Processing or enhancement tools
Processing software is kind of like cars — a person can either opt for the Yugo or the Cadillac. Depending on the size of an agency and the number of crime scene images photographers take, an agency may select one of the mega auto digital processor units such as those found at one-hour processing shops. For small to modest-sized agencies, a stand-alone computer and printer may be all that's required to process images.
There are many software programs well suited to law enforcement digital image processing, but when selecting software, be sure the program has the ability to keep a history log file. The image software most computers come bundled with is often only suitable for image viewing.
Sometimes more than one software tool may be necessary. The York County/City of Poquoson Sheriff's Office, for instance, uses a combination of purchased software and bundled software that came with its cameras and printer.
York County officials use PhotoShop CS for their image processing requirements. PhotoShop is arguably the premier in image processing and enhancement software for digital imaging because there are a number of tools available through PhotoShop that can be used for digital imaging processing as well as video image enhancement. The capabilities of such tools are:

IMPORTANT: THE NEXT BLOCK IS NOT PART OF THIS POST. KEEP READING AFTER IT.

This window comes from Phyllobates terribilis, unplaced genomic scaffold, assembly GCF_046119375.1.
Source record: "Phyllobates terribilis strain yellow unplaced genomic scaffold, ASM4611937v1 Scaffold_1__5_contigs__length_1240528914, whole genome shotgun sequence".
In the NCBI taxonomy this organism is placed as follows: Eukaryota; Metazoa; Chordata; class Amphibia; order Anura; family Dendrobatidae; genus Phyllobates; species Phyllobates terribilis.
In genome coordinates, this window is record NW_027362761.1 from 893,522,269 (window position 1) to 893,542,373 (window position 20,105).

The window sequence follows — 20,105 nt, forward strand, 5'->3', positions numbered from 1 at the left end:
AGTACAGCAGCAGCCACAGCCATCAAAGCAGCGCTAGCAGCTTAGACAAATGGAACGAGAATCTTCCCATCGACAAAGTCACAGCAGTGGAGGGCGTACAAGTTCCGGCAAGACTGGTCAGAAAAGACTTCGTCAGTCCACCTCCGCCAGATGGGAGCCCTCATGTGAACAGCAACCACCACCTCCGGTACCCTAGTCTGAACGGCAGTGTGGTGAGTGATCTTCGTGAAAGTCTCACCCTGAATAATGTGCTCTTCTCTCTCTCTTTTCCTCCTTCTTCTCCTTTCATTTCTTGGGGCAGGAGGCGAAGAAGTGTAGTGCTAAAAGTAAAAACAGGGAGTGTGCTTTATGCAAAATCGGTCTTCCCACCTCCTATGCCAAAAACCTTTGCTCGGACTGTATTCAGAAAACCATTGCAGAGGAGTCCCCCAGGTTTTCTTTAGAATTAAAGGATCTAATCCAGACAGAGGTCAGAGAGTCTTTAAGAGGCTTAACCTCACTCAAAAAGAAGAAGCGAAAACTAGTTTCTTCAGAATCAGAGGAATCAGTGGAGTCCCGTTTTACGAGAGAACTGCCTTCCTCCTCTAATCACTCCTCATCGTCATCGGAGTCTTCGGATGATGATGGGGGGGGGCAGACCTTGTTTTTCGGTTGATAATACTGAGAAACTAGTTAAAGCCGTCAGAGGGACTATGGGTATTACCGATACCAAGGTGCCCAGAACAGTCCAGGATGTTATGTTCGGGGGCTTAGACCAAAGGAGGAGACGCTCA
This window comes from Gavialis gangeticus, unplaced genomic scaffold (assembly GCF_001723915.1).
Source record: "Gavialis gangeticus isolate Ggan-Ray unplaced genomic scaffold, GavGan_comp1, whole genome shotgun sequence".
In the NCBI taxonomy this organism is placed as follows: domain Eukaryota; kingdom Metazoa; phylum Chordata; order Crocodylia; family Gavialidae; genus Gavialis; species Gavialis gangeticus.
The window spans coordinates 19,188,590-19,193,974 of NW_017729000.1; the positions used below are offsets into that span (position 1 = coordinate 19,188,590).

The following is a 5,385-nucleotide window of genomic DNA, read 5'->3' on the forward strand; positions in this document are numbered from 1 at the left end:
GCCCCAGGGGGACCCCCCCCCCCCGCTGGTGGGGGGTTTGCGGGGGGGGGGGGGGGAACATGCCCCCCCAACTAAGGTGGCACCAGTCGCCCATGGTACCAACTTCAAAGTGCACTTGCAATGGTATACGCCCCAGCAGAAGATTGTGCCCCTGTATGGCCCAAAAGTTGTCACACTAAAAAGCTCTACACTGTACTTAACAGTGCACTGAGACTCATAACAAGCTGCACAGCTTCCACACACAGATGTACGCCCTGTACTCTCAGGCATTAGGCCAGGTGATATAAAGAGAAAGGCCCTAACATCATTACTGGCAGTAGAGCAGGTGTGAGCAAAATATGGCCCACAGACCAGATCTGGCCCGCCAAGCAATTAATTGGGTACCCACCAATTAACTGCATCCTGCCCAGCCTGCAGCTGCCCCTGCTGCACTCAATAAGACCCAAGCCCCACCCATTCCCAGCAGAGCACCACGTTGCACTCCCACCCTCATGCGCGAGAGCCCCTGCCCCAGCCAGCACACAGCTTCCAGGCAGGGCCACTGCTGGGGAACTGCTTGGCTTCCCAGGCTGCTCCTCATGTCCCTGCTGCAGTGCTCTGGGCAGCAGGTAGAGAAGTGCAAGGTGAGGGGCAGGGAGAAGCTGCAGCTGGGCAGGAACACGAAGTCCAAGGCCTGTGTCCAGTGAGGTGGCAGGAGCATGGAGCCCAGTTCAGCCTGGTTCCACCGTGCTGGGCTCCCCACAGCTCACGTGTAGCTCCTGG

- The ability to add on software programs (plug-ins) that will run through PhotoShop. These individual programs, such as "More Hits Pattern Removal" and "Software and Calibration Utilities," allow users to print images in a 1:1 format — a useful tool for latent fingerprint images. Some of these plug-ins are available as free downloads while some must be purchased.
- The ability to read and process images using the proprietary .RAW image formats of most digital cameras and then convert those images to any number of common image formats. PhotoShop also will read the camera's Meta Data or Exif data to allow users to see what camera and flash settings were used when the image was taken.
- Color inversion, sharpening and gray scale capabilities allow operators to process photographed fingerprint images of fluorescent or white powders on a black background and convert them to black fingerprint images on white. The "un-sharp mask" filter enables users to sharpen fingerprint images that may be slightly out of focus.